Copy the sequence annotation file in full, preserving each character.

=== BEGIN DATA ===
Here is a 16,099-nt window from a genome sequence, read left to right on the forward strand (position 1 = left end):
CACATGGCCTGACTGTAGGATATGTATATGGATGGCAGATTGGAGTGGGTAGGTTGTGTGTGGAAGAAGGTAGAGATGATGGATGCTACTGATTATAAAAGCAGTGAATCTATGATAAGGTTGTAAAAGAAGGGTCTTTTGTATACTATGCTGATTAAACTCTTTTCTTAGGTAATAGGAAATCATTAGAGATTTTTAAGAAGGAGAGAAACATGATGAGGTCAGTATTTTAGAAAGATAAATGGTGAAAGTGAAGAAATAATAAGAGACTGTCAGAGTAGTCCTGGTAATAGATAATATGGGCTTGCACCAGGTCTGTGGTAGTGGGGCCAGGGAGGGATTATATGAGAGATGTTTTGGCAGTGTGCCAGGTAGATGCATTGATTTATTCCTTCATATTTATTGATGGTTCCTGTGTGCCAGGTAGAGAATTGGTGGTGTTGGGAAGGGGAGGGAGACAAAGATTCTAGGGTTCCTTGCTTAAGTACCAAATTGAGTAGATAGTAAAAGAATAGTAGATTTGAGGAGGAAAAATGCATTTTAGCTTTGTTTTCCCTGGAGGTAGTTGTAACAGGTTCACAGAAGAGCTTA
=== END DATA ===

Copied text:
Here is a 16,099-nt window from a genome sequence, read left to right on the forward strand (position 1 = left end):
CACATGGCCTGACTGTAGGATATGTATATGGATGGCAGATTGGAGTGGGTAGGTTGTGTGTGGAAGAAGGTAGAGATGATGGATGCTACTGATTATAAAAGCAGTGAATCTATGATAAGGTTGTAAAAGAAGGGTCTTTTGTATACTATGCTGATTAAACTCTTTTCTTAGGTAATAGGAAATCATTAGAGATTTTTAAGAAGGAGAGAAACATGATGAGGTCAGTATTTTAGAAAGATAAATGGTGAAAGTGAAGAAATAATAAGAGACTGTCAGAGTAGTCCTGGTAATAGATAATATGGGCTTGCACCAGGTCTGTGGTAGTGGGGCCAGGGAGGGATTATATGAGAGATGTTTTGGCAGTGTGCCAGGTAGATGCATTGATTTATTCCTTCATATTTATTGATGGTTCCTGTGTGCCAGGTAGAGAATTGGTGGTGTTGGGAAGGGGAGGGAGACAAAGATTCTAGGGTTCCTTGCTTAAGTACCAAATTGAGTAGATAGTAAAAGAATAGTAGATTTGAGGAGGAAAAATGCATTTTAGCTTTGTTTTCCCTGGAGGTAGTTGTAACAGGTTCACAGAAGAGCTTA